Commentary on Political Economy

Tuesday, 19 January 2021


Jailed Russian opposition leader Alexei Navalny shares film of President Vladimir Putin's secret 'palace'

Navalny shares film of Putin's secret 'palace'

Nataliya Vasilyeva

Moscow | Jailed Russian opposition leader Alexei Navalny upped the ante in his battle with Vladimir Putin on Tuesday by publishing a bombshell investigation about the president's lavish mansion on the Black Sea coast.

Mr Navalny was arrested when he returned to Russia on Sunday after being poisoned by deadly nerve agent Novichok in August.

He was ordered to be kept behind bars at least until mid-February in a fast-track court hearing on Monday.

Despite this, on Tuesday his team released a 90-minute investigation on YouTube into the Russian President's wealth and "Putin's Palace" on the Black Sea, complete with floor plans and stunning 3D visualisations of what its opulent interiors might look like.

In a video message pre-recorded in Germany, Mr Navalny said his team waited for him to return to Russia to release the film: "We did not want the protagonist of this film to think we're scared of him and that I'll be telling the story about his best-kept secret from abroad."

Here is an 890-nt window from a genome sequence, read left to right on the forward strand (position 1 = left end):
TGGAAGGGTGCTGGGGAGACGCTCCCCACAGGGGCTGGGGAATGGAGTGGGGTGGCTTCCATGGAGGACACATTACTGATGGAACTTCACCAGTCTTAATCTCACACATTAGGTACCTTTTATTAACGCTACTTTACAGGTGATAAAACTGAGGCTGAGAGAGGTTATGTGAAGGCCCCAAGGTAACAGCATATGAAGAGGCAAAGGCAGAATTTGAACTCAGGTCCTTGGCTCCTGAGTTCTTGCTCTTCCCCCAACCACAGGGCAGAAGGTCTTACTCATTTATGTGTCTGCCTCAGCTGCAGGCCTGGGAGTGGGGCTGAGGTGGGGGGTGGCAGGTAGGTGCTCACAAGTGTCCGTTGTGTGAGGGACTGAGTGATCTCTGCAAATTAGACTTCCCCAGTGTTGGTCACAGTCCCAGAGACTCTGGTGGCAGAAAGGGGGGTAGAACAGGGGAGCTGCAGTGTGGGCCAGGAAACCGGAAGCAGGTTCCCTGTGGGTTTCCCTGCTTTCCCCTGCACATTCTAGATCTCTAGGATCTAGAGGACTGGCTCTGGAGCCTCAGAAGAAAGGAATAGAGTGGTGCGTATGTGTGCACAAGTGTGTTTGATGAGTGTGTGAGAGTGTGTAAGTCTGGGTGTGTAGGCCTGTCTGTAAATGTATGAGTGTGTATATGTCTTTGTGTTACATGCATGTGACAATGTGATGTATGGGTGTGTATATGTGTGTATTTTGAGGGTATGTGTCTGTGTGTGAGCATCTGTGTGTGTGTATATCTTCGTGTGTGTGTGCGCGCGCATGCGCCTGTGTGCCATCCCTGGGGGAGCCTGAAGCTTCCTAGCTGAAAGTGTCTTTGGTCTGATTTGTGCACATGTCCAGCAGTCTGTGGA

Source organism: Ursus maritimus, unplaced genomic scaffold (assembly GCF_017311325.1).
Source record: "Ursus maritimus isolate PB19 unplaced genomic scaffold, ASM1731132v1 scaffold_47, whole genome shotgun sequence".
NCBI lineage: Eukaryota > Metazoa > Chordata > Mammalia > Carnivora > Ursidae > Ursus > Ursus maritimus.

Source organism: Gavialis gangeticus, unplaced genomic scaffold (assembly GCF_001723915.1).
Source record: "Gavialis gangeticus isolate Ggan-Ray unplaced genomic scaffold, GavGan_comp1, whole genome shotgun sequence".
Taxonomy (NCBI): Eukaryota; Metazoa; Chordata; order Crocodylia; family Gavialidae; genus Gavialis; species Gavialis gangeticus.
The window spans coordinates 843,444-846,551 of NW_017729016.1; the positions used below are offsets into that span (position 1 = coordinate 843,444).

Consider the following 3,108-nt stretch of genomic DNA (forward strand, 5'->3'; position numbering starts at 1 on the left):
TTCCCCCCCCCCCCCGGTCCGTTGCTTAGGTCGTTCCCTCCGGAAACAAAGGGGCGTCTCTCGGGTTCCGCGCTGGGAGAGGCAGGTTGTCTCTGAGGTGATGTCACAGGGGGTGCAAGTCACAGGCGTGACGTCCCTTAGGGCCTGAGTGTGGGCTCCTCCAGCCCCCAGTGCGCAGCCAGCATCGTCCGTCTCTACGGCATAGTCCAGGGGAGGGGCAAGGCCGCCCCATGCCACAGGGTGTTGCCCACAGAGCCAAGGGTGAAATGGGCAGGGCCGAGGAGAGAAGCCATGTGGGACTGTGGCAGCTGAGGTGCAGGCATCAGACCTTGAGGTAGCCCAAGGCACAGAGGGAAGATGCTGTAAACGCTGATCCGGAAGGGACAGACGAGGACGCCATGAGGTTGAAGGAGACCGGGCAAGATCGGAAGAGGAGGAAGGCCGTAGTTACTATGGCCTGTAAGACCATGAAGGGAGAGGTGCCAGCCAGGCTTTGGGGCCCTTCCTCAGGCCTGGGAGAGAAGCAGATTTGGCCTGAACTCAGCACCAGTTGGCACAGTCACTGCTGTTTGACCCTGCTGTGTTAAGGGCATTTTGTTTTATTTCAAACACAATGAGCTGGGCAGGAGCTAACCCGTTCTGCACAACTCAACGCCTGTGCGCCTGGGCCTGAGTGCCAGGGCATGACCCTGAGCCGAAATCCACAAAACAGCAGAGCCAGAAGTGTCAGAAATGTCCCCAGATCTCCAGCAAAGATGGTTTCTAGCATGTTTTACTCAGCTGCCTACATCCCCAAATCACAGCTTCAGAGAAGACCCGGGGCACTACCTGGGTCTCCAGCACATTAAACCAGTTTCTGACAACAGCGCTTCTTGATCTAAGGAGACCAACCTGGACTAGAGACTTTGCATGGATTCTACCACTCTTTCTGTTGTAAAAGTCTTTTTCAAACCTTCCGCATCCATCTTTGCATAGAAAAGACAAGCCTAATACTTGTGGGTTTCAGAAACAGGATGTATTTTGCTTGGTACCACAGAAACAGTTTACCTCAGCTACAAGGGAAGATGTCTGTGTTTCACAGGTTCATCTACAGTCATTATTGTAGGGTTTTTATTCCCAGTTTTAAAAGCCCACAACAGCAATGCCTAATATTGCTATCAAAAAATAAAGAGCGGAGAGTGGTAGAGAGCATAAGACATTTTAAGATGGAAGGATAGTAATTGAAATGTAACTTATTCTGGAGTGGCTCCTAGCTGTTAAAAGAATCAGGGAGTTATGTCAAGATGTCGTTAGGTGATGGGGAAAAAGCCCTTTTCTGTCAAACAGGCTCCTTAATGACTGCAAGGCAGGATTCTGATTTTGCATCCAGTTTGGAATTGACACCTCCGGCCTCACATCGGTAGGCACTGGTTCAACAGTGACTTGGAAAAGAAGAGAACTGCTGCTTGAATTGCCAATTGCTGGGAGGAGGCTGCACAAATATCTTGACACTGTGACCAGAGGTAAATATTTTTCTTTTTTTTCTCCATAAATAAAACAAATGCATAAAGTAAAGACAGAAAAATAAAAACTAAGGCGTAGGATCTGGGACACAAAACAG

The video, which can be seen below, was viewed more than 5 million times in a few hours. Mr Navalny's team say they were able to produce the 3D images from a set of blueprints obtained from a disgruntled contractor. They show palatial interiors of marble and gold as well as a private theatre, casino and smoking room with a dancing pole.

Estimated to be worth $1.8b

The 17,691 square metre mansion, estimated to be worth £1 billion ($1.8 billion), is surrounded by 7800 hectares of private land, vineyards and oyster farms, and is formally owned by a private company.

The area around it appears to be a no-fly zone and anyone wishing to fish nearby has to seek a permit from the presidential security service.

Dmitry Peskov, the Kremlin spokesman, insisted yesterday that Mr Putin "doesn't own palaces".

The release appears to be timed to stir up popular discontent as Mr Navalny called for nationwide protests right before he was taken to prison.

In a message smuggled from jail, he yesterday described his return to Russia as a "fully rational choice".

He added: "I refuse to keep silent and listen to the shameless lies of Putin and his friends who are mired in corruption. Why do we have to be obedient and put up with this?"

Earlier, a close ally of Mr Navalny published a list of eight people whom the opposition leader thinks should be sanctioned by Western governments for supporting Mr Putin.

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